Posted by: crudbasher | December 15, 2010

Why Schools Can’t Create Digital Natives

The #edchat discussion yesterday was interesting and sparked this line of thought.  My good friend @ktenkely also posted a blog post today on this topic found at Dreams of Education.

What is a Digital Native?

There is a lot of discussion on twitter and elsewhere about the “21st century” student.  Part of this discussion relates to the concept of a Digital Native.  This is a term coined by Mark Prensky in 2001. (see his paper here)  I think what he was referring to was how students who grow up with technologies seem to be more at ease and can use them well compared to older people who have to adapt to them.  While I agree with this idea, I want to put my own take on it.

It has been shown in studies that the human brain is most capable of learning at very young ages.  As we get older it becomes less flexible and has more trouble learning new things.  That is why, for example,  very young children can learn multiple languages without accent if they are exposed early enough.  Adults have a much harder time of it and usually have an accent.

Could we perhaps refer to this comfort level with technology as a language?  I have found that I can usually pick up a new piece of software because I have certain expectations of what it can do. Most software can load and save files for example.  You don’t have to relearn that part each time you get new software.

I think the 21st century student is a “Digital Native” because they have a comfort level with the fluid nature of technology itself.  Things progress very quickly these days and yet young people can adapt and start to use new technologies.

Perhaps being a Digital Native is being able to use technology with no “accent”.

This video shows an example:

Creating Digital Natives in School

So here’s the problem with trying to create Digital Natives in school. When I went to elementary school in the late 70s/early 80s I was taught some basic skills to survive in school.   They was reading, writing and arithmetic. These skills have been taught to school kids in the US for about 100 years and for the most part have remained unchanged.  What is important to keep in mind is that these skills were relied on heavily in later grades.  It was just a basic skill you had to have to be able to do the work in the following classes.

I learned to write and read in probably 1st and second grade mostly.  It was another decade before I graduated high school in 12th grade.  I don’t care what you teach the children about technology in 1st and second grade, it will be obsolete by the time they get to 12th grade.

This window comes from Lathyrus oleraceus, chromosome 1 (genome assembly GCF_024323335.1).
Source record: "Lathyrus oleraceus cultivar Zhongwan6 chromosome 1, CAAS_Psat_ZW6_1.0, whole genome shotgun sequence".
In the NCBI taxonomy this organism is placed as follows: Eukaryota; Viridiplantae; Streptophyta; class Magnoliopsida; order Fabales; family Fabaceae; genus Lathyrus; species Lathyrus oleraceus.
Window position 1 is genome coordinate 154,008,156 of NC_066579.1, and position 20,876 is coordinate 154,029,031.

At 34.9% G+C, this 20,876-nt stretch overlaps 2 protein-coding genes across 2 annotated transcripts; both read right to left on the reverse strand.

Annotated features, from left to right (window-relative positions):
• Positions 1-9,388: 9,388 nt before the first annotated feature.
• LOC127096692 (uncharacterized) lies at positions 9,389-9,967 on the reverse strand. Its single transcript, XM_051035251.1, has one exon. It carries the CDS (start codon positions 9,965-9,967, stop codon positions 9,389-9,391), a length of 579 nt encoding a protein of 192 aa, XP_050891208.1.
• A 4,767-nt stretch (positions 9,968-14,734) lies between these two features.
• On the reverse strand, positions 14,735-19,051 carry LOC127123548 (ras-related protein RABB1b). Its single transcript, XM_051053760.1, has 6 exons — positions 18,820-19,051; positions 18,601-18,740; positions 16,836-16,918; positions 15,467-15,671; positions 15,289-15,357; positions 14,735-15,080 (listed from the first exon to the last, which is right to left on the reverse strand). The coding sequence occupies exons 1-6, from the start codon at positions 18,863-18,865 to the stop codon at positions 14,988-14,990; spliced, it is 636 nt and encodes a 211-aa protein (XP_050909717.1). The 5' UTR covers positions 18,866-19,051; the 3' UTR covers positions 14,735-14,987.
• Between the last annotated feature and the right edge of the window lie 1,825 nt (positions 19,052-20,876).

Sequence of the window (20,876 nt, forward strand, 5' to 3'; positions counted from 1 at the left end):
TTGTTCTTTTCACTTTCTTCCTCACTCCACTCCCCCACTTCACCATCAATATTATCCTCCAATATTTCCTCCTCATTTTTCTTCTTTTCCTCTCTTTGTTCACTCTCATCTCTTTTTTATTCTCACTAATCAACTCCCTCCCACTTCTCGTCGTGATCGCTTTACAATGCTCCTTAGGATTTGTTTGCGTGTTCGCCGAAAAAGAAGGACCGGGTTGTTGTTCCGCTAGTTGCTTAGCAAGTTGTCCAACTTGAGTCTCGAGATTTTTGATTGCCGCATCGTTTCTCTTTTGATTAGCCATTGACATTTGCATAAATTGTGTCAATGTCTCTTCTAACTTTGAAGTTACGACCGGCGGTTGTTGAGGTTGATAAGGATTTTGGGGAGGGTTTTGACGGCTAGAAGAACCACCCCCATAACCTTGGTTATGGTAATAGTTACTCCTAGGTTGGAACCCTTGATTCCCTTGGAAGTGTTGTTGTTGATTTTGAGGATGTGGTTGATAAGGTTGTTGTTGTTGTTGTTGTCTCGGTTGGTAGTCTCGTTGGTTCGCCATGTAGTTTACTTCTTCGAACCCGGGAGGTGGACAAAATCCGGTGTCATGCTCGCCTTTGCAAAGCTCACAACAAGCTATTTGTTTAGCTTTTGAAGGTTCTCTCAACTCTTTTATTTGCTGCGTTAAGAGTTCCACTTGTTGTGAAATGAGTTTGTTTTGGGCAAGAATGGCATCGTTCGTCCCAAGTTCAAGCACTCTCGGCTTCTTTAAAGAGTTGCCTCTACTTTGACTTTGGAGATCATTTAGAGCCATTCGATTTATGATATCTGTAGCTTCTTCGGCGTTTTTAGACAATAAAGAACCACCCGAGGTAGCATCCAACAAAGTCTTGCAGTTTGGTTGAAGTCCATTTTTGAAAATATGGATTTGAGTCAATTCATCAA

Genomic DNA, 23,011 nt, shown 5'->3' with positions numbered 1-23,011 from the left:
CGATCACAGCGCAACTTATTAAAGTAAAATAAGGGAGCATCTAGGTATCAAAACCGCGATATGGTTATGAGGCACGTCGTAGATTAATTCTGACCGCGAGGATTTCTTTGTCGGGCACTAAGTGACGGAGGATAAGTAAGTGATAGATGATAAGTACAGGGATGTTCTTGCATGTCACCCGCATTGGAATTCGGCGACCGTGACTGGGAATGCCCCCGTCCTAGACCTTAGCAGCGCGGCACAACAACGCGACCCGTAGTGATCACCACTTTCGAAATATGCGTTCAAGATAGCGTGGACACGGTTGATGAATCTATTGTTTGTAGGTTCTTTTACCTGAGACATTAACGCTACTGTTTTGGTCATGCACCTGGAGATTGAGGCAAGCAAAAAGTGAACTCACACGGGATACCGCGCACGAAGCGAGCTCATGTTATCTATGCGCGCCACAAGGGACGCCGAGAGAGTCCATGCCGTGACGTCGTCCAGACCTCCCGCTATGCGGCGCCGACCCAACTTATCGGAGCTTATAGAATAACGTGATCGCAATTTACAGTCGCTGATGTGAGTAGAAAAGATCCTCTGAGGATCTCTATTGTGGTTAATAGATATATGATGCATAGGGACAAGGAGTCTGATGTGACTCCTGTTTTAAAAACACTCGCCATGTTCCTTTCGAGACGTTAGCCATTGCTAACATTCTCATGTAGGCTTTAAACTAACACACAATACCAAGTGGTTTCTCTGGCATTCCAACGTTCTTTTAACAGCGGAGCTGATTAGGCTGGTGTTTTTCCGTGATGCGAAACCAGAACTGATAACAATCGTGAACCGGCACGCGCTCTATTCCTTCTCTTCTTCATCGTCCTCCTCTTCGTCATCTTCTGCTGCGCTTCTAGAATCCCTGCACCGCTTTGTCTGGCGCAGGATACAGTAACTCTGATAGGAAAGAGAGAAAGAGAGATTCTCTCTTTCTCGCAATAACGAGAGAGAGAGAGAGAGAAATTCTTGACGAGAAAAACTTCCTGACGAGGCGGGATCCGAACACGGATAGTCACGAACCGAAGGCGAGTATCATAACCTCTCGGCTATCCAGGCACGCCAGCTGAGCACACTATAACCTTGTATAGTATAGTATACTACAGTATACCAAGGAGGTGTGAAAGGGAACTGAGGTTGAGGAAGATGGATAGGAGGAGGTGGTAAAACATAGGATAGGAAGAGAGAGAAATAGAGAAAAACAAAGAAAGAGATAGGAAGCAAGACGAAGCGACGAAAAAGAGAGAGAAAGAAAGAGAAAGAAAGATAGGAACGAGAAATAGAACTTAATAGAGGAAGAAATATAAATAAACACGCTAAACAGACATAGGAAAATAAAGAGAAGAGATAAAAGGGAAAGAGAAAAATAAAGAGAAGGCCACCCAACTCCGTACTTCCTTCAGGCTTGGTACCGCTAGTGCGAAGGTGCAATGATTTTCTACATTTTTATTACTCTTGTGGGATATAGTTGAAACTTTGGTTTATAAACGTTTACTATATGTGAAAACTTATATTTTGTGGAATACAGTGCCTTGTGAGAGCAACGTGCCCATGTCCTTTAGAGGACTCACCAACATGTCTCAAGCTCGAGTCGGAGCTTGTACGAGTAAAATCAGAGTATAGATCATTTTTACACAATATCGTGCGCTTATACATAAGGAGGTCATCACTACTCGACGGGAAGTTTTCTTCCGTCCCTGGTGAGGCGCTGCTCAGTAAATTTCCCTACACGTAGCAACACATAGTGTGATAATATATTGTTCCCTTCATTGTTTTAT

Therefore I don’t think it makes sense for schools to try to teach their students specific technologies.  Nor should school pedagogy be predicated on specific technologies.  For example, I view Interactive Whiteboards as a technological dead end.  It doesn’t do anything to allow personalization of the learning experience and will be obsolete soon when every student has a smart phone/tablet.

What should be we teaching?

Instead I think schools should be teaching critical thinking, analysis and research methods.  The students will adapt to technologies as they go, but we can provide guidance as to what to do with it.  No matter how much technology changes, the fundamental ability to ask questions, posit answers, and draw conclusions (this is learning) won’t change.



  1. I recently interviewed Marc Prensky at the WISE2010 Conference in Qatar. Thought you might likw to hear his response to the question, ” Is there any such thing as a digital native?”

    • Thanks very much for posting that link Derek! Your accent rocks. 🙂

  2. Great article. I couldn’t agree more in regards to the use of technology. And what we should be teaching. Sometimes I think we forget these ‘fundamentals’ because we see these shiny trinkets and assume they will do the work for us.

    • That’s a great way to put it Charles, we can’t assume the technology is going to do everything for us by itself.

      Thanks for commenting!

  3. […] Why Schools Can’t Create Digital Natives « Education Stormfront RT @educatoral Why Schools Can’t Create Digital Natives via Education Stormfront (tags: […]

  4. I have learned to not like the term “digital native”. I think it suggests that younger people are born with an inate ability to use technology. In my experience, they do but not necessarily effectively or appropriately. They are really good at surface work of some tools and going deep with games. But it takes time and wisdom to put it all together effectively. Adults have the benefit of life experience and wisdom to apply to their use of tools.

    I think the most significant benefit kids have is they are generally fearless whereas adults have learned to be fearful. Kids are will to try anything new without concern – adults, not so much.

    But, back to your main point. I think kids do need to be taught how to “effectively” use specific technologies to a degree and in context but they will figure out the specifics within context. Teachers don’t need to be experts on tools but they do on process, application, and purpose. As to which tools will be obsolete or have certain value (eg, IWB’s), that will evolve and change over time. The key is to use whatever tools are available in the best possible interest of student learning.

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